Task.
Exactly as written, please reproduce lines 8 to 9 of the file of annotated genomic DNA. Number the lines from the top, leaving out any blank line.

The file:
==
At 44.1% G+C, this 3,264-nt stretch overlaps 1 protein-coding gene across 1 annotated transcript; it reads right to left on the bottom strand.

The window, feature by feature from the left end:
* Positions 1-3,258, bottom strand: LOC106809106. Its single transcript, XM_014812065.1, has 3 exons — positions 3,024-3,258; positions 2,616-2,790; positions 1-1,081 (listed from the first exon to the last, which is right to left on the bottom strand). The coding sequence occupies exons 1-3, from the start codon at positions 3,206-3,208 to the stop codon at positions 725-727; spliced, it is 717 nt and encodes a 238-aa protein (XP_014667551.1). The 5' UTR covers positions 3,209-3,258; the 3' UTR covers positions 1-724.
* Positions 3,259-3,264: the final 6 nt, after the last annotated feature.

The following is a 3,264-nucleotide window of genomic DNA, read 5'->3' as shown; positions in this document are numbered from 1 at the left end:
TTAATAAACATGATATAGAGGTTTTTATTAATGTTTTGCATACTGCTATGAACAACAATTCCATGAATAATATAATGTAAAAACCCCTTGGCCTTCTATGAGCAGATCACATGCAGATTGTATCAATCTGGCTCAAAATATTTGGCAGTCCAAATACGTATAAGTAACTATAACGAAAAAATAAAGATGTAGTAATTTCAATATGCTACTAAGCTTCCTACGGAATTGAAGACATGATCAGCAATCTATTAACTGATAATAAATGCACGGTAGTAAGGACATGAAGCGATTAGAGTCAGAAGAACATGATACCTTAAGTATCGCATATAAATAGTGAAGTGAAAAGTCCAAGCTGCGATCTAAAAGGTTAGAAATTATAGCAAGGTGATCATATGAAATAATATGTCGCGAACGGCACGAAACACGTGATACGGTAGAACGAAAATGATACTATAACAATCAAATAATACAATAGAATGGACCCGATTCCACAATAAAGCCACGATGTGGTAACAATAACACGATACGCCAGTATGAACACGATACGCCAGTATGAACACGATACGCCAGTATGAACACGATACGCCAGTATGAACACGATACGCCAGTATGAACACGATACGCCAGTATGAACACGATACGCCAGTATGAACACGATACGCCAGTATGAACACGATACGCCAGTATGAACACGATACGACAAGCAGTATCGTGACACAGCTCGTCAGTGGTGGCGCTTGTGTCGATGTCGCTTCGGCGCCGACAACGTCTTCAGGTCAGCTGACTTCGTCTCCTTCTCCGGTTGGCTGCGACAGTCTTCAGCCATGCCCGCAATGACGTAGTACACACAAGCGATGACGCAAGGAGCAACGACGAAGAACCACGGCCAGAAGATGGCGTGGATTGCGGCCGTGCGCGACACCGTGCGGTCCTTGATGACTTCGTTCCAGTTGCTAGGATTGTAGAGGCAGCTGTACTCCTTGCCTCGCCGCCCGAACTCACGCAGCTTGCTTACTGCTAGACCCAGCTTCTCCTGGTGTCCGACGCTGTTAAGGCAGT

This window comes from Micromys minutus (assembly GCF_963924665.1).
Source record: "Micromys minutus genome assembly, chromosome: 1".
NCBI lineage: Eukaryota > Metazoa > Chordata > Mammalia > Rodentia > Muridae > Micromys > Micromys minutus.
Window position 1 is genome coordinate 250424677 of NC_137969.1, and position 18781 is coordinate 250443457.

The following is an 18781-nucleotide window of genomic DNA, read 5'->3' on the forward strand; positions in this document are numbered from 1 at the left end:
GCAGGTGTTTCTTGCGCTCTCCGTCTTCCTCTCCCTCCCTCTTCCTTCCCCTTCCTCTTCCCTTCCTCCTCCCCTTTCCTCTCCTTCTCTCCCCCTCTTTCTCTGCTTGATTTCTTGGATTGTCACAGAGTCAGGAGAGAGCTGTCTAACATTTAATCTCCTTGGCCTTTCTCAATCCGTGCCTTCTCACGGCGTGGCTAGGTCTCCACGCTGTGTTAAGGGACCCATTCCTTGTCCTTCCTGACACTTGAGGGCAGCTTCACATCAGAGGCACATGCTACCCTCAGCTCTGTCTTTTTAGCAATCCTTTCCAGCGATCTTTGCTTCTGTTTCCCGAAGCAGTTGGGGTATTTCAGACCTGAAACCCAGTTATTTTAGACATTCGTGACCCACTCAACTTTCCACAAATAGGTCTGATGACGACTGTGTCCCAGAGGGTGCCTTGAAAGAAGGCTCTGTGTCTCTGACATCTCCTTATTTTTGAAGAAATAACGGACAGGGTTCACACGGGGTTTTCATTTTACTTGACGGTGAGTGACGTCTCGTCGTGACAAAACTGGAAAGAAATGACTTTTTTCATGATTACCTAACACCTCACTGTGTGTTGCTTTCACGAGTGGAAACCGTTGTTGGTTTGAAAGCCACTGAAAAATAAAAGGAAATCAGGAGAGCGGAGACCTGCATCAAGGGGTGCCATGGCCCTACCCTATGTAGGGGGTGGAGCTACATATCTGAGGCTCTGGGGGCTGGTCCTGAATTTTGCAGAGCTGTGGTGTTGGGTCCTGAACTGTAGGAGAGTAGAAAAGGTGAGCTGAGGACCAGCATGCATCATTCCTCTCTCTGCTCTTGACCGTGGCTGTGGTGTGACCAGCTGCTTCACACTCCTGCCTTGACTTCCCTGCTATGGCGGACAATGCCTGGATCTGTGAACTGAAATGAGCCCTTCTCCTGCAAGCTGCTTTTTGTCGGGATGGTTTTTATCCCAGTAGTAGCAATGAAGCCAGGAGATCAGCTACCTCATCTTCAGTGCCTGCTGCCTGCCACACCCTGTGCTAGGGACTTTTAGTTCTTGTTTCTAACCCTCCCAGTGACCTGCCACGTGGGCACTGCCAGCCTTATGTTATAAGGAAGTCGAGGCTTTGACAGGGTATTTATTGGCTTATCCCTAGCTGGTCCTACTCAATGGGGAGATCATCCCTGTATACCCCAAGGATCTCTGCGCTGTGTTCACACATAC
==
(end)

Source record: "Micromys minutus genome assembly, chromosome: 1".
NCBI lineage: Eukaryota > Metazoa > Chordata > Mammalia > Rodentia > Muridae > Micromys > Micromys minutus.